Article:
In April, NNPC had to shut down all its four refineries to secure funding for their refurbishment. This means that these refineries had not processed almost any crude oil in months. Three refineries in Nigeria cost the country N148 billion in expenses but produced less than 40,000 metric tonnes of crude oil produced only by the Kaduna refinery, according to a report released by NNPC in June.
The Nigeria refineries were deliberately shut down because there was no Turnaround Maintenance (TAM) and significant rehabilitation. The Port Harcourt refinery is said to start the second phase of repair, and the NNPC is trying its best to ensure that four refineries are up and running by 2023.
Despite the refineries being shut down and no production in the refineries, the operational expenses were N10.27 billion, according to the report published by NNPC. The refineries lost a cumulative sum of N1.64 trillion from 2014 to 2018.
The refinery capacity of the three refineries keeps decreasing over the years, with a sharp drop in 2015. The refinery capacity utilization for the Kaduna Refining and Petrochemical Company fell as low as 0.40% in 2018 and 0.73% in 2019.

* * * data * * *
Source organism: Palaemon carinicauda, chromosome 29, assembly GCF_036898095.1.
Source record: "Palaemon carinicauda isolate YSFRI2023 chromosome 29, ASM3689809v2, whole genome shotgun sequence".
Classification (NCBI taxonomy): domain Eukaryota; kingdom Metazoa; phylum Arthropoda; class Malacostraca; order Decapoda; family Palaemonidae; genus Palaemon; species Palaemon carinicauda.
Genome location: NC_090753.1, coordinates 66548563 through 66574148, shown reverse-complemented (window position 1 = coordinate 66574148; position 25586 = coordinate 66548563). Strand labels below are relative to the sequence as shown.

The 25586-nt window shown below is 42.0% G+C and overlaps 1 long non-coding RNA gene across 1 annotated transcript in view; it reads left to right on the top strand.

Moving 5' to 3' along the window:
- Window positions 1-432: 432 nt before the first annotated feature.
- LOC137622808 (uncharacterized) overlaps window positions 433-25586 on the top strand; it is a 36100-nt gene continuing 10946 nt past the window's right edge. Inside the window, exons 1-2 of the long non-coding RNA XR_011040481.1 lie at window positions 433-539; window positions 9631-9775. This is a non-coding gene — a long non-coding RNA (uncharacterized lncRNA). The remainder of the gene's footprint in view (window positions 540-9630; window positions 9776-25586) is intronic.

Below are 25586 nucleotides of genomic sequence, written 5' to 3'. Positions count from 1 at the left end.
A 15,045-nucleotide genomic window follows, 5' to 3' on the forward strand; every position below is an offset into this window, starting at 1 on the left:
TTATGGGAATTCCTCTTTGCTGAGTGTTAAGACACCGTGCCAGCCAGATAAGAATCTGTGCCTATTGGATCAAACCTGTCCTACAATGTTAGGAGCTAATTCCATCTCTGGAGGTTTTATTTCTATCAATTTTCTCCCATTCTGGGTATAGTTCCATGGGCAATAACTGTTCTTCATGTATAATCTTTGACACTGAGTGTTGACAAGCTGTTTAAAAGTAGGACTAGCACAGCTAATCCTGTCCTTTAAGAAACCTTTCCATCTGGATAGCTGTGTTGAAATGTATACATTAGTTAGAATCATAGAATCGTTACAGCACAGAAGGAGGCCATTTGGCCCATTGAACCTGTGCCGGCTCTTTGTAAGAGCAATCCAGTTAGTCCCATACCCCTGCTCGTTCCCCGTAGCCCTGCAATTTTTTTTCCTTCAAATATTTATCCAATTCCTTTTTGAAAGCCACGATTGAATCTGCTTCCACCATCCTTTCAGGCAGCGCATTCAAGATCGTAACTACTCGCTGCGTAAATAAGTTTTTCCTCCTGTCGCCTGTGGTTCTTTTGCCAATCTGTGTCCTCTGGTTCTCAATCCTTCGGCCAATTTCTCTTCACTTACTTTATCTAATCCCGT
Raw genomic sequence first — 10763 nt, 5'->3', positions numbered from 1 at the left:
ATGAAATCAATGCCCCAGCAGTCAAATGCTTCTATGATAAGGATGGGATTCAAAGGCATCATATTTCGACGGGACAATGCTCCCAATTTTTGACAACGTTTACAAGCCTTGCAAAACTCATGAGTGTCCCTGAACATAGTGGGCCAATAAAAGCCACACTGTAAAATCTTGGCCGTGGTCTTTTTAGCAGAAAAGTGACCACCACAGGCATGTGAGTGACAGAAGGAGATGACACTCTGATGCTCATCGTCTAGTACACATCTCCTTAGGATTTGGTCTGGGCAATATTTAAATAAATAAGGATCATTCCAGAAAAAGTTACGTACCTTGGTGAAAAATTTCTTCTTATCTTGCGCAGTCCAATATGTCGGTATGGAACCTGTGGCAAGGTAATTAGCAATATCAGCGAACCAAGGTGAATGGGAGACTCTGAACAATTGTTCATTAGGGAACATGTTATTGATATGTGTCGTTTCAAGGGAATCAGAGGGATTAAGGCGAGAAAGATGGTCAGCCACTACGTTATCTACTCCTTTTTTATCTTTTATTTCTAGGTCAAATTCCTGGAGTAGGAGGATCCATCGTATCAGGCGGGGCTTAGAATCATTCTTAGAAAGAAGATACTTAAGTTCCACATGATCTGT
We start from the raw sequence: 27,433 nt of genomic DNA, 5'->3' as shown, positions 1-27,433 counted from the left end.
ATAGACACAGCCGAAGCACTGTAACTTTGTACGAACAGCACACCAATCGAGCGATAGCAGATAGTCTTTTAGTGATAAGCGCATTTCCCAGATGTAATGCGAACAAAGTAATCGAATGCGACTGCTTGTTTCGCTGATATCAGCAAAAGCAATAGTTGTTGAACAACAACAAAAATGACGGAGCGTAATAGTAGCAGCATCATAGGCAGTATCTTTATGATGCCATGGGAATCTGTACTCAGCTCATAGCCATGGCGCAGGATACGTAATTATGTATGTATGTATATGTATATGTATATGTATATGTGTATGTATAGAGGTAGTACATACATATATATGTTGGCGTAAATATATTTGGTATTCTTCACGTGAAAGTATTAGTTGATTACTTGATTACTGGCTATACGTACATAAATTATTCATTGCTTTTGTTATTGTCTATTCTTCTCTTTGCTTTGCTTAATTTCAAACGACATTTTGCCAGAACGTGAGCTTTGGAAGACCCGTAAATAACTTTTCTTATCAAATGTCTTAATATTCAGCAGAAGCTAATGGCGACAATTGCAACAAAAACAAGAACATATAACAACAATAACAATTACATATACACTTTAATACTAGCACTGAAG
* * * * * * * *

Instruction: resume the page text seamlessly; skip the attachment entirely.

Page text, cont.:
The Warri and Port Harcourt refineries had zero production but still had billions of Naira as operation cost. Irrespective of the enormous resources spent on Turnaround Maintenance (TAM), capacity utilization has declined between 2018 and 2019. The average capacity utilization of all three refineries in the past seven years does not reflect the amount spent maintaining the refineries from the TAM Scheme.
Various stakeholders have said that the problem associated with the Nigerian economy’s oil and gas sector will persist if the government owns a significant stake in the industry’s downstream industry. The Vice President, Prof Yemi Osinbajo, reiterated this during a virtual meeting in September this year, advising the government to help the private sector build up modular refineries and have no business running its refineries.
The Federal Government has disclosed that it wants to give up majority stakes in the government’s four refineries; this was revealed by the Group Managing Director of the Nigerian National Petroleum Corporation (NNPC), Mele Kyari, during a discussion program on Channels Television on Wednesday, September 9, 2020. The FG wants to implement an operating model in which investors would operate and manage the refineries.